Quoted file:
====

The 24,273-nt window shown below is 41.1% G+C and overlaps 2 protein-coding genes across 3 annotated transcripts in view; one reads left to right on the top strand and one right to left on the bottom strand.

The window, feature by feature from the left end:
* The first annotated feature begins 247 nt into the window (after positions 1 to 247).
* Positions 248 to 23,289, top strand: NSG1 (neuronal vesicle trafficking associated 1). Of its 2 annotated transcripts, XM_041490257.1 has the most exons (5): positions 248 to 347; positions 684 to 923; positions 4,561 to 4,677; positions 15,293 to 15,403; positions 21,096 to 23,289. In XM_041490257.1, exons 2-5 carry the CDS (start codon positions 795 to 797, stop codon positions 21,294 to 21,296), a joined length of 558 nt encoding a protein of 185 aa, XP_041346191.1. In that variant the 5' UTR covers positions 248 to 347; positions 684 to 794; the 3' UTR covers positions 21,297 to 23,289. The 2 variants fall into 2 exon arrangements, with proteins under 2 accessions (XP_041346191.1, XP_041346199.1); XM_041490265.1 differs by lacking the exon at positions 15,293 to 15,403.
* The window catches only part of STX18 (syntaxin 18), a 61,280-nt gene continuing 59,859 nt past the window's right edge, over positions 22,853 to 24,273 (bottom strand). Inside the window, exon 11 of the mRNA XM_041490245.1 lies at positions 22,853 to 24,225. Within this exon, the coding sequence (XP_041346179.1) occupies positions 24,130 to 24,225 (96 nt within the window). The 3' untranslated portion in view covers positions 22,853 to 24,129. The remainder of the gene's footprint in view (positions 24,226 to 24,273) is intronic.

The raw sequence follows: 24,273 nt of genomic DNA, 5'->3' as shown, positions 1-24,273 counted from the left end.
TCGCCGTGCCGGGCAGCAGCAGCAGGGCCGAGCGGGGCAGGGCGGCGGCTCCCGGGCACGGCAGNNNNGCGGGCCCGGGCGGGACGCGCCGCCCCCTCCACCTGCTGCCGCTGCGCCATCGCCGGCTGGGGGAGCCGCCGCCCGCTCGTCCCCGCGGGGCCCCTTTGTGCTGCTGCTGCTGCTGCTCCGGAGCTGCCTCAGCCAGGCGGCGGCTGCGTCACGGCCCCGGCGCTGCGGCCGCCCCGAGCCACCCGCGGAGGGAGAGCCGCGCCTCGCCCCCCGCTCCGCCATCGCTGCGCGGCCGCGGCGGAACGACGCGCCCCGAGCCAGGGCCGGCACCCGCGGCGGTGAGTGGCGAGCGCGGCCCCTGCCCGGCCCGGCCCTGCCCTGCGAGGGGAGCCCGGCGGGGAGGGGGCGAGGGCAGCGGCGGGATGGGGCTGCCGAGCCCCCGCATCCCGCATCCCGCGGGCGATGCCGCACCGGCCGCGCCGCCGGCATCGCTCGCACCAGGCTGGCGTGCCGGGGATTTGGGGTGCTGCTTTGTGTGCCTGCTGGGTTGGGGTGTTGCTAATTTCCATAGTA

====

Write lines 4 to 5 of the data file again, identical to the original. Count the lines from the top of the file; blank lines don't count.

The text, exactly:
* Positions 248 to 23,289, top strand: NSG1 (neuronal vesicle trafficking associated 1). Of its 2 annotated transcripts, XM_041490257.1 has the most exons (5): positions 248 to 347; positions 684 to 923; positions 4,561 to 4,677; positions 15,293 to 15,403; positions 21,096 to 23,289. In XM_041490257.1, exons 2-5 carry the CDS (start codon positions 795 to 797, stop codon positions 21,294 to 21,296), a joined length of 558 nt encoding a protein of 185 aa, XP_041346191.1. In that variant the 5' UTR covers positions 248 to 347; positions 684 to 794; the 3' UTR covers positions 21,297 to 23,289. The 2 variants fall into 2 exon arrangements, with proteins under 2 accessions (XP_041346191.1, XP_041346199.1); XM_041490265.1 differs by lacking the exon at positions 15,293 to 15,403.
* The window catches only part of STX18 (syntaxin 18), a 61,280-nt gene continuing 59,859 nt past the window's right edge, over positions 22,853 to 24,273 (bottom strand). Inside the window, exon 11 of the mRNA XM_041490245.1 lies at positions 22,853 to 24,225. Within this exon, the coding sequence (XP_041346179.1) occupies positions 24,130 to 24,225 (96 nt within the window). The 3' untranslated portion in view covers positions 22,853 to 24,129. The remainder of the gene's footprint in view (positions 24,226 to 24,273) is intronic.